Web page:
Low & Slow

Here's a section for all our rotorheads, both helis and gyros!

Moderator: mark

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mini
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Low & Slow

Post by mini » Sat Sep 29, 2007 12:19 am

I guess a lot of the helo ops carried out here are in this high risk cat.

What do you guys think about this?

Flyiing in the grey zone is not fun. What precautions do you take?

stovepipe
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Post by stovepipe » Mon Oct 01, 2007 2:48 pm

Hi mini
First precaution: never admit to doing anything reckless/stupid/illegal on a public forum.Second: when you are out in poor weather, never look up as a helicopter will surely appear and you will be forced to witness scud-running.Third: a fixed-wing pilot's attitude to this kind of flying differs from that of a rotary pilot,especially a rotary pilot under, ahem, commercial pressure.
regards
Stovepipe

Bladecrack
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Post by Bladecrack » Thu Oct 04, 2007 6:25 pm

Stovepipe,

Are you seriously trying to say FW aircraft never go scud running and never have any commercial pressure to deal with? I have seen FW aircraft flying very low on occasion, when weather was not a factor, and I mean well below 500 agl....

BC

stovepipe
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Post by stovepipe » Sun Oct 07, 2007 1:40 am

Hi there
Sure they do, but the number of small commercial FW aircraft in Ireland is significantly outnumbered by the number of small and not-very-small helicopters operating commercially and the FW aircraft tend not to land outside airports.I have heard from several experienced heli pilots that they come under fierce pressure to complete journeys, from people who have no clue about met conditions, in very legal/safety-dubious met/viz conditions.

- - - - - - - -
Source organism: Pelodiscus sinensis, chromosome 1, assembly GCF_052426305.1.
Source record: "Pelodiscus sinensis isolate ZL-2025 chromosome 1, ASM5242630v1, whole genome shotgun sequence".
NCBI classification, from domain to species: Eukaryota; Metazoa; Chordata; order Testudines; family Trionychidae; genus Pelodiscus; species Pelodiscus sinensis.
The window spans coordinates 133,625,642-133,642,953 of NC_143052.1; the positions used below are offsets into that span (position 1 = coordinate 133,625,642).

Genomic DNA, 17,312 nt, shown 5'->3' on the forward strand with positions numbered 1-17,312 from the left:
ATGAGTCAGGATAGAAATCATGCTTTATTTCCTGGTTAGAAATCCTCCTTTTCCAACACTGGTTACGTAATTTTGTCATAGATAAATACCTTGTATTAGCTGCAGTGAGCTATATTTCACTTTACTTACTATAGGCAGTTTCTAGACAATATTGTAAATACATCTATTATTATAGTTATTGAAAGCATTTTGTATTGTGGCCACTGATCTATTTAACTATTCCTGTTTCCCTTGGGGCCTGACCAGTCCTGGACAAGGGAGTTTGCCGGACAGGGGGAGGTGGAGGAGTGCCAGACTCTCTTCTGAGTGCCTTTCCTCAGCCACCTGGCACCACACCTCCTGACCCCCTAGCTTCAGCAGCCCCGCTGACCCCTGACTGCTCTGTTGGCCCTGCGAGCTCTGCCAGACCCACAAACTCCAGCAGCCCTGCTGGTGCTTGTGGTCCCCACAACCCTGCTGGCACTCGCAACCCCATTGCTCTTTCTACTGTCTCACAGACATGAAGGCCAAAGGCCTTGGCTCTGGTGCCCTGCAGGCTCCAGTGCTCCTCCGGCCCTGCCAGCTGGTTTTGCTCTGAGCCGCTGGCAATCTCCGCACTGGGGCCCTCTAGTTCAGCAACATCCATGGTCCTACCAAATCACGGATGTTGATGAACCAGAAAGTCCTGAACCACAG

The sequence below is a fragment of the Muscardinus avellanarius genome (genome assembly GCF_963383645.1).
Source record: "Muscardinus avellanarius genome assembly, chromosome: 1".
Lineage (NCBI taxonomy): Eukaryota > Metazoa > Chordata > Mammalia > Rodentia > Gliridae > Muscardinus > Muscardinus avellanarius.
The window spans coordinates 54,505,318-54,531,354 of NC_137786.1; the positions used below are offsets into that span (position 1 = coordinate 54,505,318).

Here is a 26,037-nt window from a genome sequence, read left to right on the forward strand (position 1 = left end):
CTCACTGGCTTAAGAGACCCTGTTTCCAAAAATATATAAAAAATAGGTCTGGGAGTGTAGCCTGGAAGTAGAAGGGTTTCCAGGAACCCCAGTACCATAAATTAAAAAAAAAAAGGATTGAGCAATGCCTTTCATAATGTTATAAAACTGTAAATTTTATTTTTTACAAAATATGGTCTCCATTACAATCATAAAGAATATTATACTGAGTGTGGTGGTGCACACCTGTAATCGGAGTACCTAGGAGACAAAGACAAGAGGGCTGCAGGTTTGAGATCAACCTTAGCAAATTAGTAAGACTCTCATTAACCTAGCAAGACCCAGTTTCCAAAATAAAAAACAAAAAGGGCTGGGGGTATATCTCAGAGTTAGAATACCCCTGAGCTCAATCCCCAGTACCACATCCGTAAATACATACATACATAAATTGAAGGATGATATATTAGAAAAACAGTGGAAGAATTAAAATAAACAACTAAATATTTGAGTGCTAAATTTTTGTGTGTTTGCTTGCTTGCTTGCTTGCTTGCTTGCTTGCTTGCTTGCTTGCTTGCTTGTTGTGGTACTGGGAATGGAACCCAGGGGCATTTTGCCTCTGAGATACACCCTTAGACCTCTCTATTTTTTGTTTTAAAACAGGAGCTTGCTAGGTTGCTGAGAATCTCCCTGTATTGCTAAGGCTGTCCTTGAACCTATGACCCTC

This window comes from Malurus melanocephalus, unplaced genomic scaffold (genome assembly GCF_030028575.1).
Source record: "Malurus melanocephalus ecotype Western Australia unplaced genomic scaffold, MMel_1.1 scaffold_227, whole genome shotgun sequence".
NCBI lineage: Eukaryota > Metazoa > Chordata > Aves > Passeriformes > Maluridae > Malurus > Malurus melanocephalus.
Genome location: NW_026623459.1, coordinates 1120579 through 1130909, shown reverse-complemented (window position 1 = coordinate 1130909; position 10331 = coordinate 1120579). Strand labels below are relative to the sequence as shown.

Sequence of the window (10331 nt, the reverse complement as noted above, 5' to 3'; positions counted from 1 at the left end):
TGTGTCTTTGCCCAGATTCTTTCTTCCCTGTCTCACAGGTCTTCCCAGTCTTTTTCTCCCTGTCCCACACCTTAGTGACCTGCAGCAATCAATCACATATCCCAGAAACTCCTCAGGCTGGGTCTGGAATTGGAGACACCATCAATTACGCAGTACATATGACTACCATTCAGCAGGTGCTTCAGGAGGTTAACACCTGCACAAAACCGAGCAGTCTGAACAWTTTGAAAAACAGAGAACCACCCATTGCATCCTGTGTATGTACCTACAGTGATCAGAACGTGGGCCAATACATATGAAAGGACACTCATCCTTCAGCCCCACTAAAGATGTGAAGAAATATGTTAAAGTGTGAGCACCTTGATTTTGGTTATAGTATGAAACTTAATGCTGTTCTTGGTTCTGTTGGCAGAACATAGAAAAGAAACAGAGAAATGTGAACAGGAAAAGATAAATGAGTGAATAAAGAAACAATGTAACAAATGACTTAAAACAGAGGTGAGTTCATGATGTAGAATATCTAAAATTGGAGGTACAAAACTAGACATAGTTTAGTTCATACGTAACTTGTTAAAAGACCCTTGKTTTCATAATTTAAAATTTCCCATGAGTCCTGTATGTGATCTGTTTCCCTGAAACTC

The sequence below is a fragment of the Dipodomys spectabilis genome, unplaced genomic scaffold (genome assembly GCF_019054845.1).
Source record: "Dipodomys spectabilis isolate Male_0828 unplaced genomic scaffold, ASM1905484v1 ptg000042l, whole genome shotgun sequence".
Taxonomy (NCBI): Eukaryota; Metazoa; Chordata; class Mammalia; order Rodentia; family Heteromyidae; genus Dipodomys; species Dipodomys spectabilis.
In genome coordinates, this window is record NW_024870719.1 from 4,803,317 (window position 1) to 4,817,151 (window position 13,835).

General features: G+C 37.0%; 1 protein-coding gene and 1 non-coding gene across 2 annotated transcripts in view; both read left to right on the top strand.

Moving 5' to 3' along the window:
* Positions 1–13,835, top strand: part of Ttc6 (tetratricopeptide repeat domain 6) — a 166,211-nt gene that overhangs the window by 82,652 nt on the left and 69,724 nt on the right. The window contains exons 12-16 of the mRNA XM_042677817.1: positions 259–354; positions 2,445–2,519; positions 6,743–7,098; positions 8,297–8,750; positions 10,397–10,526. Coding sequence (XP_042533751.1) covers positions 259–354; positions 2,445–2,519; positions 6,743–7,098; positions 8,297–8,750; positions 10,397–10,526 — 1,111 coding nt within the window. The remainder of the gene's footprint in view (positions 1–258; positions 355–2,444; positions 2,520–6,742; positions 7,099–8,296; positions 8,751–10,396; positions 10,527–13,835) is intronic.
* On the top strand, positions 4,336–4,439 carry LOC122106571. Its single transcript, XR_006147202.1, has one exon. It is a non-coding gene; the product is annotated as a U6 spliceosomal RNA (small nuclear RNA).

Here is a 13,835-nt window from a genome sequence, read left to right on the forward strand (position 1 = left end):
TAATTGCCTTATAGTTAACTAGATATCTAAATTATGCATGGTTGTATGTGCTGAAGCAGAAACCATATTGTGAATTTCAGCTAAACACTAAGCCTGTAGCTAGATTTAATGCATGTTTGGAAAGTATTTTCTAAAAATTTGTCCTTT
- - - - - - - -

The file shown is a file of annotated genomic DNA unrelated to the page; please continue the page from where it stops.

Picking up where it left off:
regards
S

mini
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Post by mini » Tue Oct 09, 2007 11:55 pm

Stovepipe,

This is my concern, given our national "attitude" ah sure we'll be alright...

Are we more susceptible to jobs in this area?

What to do?

Bladecrack
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Post by Bladecrack » Thu Oct 11, 2007 12:09 am

Mini,

Most of it is common sense, minimise the risks by doing the following;

1. Plan all flights properly and do not rush.
2. If you don't know something, dont blunder on and hope for the best, find out from someone who will know.
3. Understand MET, and make sure and get all relevant MET info, including possible diversions.
4. Do a proper walkround, fuel and C of G calculation.
5. Check NOTAMS, & use up to date charts etc.
6. Listen to experienced pilots, learn from their mistakes so that you do not make the same ones.
7. Brief passengers & crew properly and use the right safety equipment.
8. Do a CRM course, know your limits and do not exceed them.
9. Stay current on type and practice emergencies regularly with an instructor.
10. Use technology, computers for example, programmes that can show you earth mapping and grid co-ordinates, aerial photos etc, for landing sites.
11. Know how to navigate with a chart, do NOT rely on a GPS, they can fail, it happened to me.
12. Keep your licence & medical current and check the aircraft docs before flight.

This list gives you an idea on what to think of, but there are more than this, a popular way to remember important things to check is M.A.T.E.

M = MET, comprehensive and up to date.
A = AIRCRAFT, docs in date, defects, performance, and fuel.
T = TIME, endurance, daylight, airfield operating hours and planning time.
E = EXERCISE = flight plans, notams, PPR, route.

Remember, you are the aircraft captain, you make the decisions, not the passengers, it doesn't matter how wealthy they are, you can't spend money if you are dead!

Regards,
BC

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